First World problem

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First World problem is a slang term used to refer to the issues in First World nations that are complained about in response to the perceived absence of more pressing concerns.[1] The term was added to the Oxford Dictionary Online in November 2012,[2] and to the Macquarie Dictionary Online in December 2012.[3] It is a subset of the fallacy of relative privation.[4]

The term "First World problem" first appeared in 1979 in G. K. Payne's work Built Environment,[5] but gained recognition as an Internet meme beginning in 2005, particularly on social networking sites like Twitter (where it became a popular hashtag).[6][7] The term is used to minimize complaints about trivial issues by shaming the complainer,[8] or as good-humored self-deprecation.[5] UNICEF NZ conducted a survey of First World problems in New Zealand, finding slow web access to be the most common.[9]


Things that have been cited as being "First World problems" include:

  • Slow Internet access[9]
  • Not being able to find items in a shop[9]
  • Bad-tasting fruit[9]
  • Getting a bad haircut[9]
  • Television remote not working[9]
  • Poor mobile-phone coverage[9]
  • Phone battery dying (low-battery anxiety)[10]
  • Misplacing wireless AirPods. Apple Inc. attempted to alleviate this problem, which is its most frequent complaint about AirPods, by introducing a "Find My AirPods" application in 2017.[11]
  • Boring license plates[12]

See also[edit]


  1. ^ Hardy, Quentin (18 May 2012). "Eduardo Saverin's Billionaire Blues". The New York Times. Retrieved 25 January 2013.
  2. ^ "First World problem definition". Oxford Dictionaries Online. Oxford University Press. Retrieved 18 November 2014.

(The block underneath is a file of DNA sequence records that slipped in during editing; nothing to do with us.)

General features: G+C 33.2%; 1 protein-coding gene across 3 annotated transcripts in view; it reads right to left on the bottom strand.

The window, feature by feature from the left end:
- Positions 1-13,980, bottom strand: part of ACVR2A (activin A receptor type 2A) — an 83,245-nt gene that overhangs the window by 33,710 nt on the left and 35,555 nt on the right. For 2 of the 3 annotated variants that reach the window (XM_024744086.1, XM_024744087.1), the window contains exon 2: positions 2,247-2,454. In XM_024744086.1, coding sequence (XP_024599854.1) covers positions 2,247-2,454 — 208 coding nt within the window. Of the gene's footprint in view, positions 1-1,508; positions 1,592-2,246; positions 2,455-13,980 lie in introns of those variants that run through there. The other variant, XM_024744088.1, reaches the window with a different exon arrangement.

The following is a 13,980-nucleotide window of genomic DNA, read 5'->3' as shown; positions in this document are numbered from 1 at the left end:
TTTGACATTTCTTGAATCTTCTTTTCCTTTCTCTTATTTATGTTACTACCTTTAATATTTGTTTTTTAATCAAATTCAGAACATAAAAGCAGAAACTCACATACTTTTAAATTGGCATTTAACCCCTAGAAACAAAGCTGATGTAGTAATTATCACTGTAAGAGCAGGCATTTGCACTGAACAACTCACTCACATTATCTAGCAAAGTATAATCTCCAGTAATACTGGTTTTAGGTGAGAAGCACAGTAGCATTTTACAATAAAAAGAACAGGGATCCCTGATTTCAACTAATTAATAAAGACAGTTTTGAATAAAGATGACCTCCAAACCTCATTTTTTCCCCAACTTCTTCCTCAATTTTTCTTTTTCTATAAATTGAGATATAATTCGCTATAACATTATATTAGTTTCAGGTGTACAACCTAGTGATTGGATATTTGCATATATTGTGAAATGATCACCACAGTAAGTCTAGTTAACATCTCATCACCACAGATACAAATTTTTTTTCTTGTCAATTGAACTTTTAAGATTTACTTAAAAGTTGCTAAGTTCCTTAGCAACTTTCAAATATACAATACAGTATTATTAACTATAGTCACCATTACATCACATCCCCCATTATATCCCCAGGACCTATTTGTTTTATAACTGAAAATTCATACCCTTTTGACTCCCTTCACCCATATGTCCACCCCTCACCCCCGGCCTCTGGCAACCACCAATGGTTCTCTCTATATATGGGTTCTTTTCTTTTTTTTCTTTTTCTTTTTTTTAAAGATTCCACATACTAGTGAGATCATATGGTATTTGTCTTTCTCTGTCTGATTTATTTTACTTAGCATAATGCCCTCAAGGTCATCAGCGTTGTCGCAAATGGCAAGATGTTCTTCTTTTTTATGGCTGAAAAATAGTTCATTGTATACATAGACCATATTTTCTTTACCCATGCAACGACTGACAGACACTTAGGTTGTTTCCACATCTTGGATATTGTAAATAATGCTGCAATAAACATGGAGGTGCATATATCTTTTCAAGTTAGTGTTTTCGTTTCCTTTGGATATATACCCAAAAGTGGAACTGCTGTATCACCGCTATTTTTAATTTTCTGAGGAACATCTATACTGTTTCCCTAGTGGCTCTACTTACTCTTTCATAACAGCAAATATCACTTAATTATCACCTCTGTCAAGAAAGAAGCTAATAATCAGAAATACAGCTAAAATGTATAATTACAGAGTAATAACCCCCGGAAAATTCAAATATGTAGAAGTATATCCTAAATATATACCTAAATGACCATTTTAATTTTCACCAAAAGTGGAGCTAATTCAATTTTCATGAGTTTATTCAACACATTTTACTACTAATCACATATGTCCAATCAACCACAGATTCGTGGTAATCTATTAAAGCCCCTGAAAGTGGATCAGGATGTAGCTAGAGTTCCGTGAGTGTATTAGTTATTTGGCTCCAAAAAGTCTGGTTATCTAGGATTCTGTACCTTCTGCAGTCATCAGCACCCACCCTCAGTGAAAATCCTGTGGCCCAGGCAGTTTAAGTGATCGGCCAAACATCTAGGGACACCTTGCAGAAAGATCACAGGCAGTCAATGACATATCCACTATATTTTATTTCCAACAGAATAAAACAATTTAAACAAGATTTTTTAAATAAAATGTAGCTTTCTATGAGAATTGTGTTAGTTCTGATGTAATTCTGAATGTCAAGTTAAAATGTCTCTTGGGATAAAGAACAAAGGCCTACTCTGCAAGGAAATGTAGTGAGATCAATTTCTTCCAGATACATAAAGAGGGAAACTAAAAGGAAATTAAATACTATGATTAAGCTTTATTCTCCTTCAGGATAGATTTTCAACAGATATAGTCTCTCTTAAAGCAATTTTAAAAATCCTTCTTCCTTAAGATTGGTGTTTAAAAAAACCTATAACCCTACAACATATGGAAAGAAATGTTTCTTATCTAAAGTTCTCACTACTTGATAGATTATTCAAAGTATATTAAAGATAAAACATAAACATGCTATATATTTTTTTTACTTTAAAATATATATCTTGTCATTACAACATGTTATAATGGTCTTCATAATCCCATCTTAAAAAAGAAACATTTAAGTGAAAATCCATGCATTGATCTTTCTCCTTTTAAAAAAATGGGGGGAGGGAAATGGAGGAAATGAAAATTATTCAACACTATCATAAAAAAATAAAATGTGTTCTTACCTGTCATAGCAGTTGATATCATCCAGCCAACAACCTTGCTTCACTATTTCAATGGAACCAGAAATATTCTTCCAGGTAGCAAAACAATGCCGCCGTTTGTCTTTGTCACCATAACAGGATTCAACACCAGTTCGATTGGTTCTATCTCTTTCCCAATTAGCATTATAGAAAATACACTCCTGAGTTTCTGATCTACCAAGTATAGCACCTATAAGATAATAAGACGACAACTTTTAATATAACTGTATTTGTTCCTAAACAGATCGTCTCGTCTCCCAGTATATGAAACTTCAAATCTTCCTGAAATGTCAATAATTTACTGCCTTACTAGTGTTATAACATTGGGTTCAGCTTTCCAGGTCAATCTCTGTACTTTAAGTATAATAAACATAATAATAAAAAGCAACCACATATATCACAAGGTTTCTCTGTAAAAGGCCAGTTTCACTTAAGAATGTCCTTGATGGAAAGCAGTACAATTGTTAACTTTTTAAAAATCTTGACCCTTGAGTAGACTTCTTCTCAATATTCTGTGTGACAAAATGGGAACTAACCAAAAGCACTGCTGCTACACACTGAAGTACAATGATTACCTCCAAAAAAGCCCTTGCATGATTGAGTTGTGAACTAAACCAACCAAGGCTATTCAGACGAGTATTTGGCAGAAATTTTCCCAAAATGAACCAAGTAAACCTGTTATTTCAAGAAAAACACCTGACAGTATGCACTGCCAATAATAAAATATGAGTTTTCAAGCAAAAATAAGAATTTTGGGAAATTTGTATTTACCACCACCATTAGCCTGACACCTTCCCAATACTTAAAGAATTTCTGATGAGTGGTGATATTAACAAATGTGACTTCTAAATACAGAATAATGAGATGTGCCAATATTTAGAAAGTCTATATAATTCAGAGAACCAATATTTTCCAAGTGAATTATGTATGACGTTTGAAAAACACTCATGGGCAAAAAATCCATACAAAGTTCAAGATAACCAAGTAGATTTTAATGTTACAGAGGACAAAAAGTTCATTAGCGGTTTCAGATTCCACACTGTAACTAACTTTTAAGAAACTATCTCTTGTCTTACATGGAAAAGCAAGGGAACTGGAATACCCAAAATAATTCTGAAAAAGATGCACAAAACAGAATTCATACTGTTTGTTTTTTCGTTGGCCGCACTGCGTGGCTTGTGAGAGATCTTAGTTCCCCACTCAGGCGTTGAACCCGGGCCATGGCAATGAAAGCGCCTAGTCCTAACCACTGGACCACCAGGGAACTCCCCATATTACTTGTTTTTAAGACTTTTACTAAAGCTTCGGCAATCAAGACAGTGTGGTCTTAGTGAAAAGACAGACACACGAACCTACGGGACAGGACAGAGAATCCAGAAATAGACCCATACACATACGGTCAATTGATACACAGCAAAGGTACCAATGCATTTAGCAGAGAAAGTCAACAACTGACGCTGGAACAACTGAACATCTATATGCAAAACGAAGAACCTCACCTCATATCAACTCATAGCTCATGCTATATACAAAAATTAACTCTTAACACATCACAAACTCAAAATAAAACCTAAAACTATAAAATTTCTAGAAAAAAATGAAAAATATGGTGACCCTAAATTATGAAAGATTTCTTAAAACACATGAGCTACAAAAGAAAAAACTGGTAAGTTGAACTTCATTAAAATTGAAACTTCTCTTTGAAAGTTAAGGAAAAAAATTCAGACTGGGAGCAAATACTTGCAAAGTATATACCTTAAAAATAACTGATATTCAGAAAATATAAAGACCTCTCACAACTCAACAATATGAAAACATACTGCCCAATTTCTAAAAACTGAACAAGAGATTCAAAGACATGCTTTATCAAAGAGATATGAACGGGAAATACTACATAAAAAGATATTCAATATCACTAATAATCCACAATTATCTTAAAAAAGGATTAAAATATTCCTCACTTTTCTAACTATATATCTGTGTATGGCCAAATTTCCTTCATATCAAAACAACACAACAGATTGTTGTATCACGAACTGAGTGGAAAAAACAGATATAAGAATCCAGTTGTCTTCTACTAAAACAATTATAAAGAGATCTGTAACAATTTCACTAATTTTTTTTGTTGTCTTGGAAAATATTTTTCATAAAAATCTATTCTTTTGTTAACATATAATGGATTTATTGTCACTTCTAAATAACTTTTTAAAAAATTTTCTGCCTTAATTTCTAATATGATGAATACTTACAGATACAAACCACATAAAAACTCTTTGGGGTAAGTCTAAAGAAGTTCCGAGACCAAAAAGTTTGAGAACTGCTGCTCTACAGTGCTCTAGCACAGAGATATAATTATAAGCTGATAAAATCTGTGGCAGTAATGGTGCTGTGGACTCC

3. ^ "Word of the Year 2014". Macquarie Dictionary Online. Macquarie Dictionary.
  4. ^ Turkel, Bruce (6 September 2016). "All about Them: Grow Your Business by Focusing on Others". Da Capo Press – via Google Books.
  5. ^ a b "First World (Special uses)". Oxford English Dictionary Online. Oxford University Press. Retrieved 18 November 2014.
  6. ^ López, Tracy (11 July 2012). "How acknowledging your "First World problems" can make you happier". Voxxi. Archived from the original on 17 February 2013. Retrieved 25 January 2013.
  7. ^ Steinmetz, Katy (20 November 2012). "Oxford Dictionaries adds 'deets', '4G' and 'First World problems'". Time. Retrieved 25 January 2013.
  8. ^ Glover, Richard (24 November 2012). "As the First World turns". Sydney Morning Herald. Retrieved 25 January 2013.
  9. ^ a b c d e f g Harper, Paul (8 October 2012). "Kiwis complain about 'First World problems'". New Zealand Herald. Archived from the original on 22 February 2013. Retrieved 25 January 2013.
  10. ^ Sum, Eliza (28 July 2016). ""Battery anxiety" making smartphone users miss meetings, dates and jeopardize relationships". Geelong Advertiser. Retrieved 3 October 2016.
  11. ^ Stampher, Jillian (January 24, 2017). "Solving First World Problems: Apple To Release 'Find My AirPods' Feature With Latest iOS Update". GeekWire.
  12. ^ Let’s be thankful for first-world problems,, 22 November, 2017

External links[edit]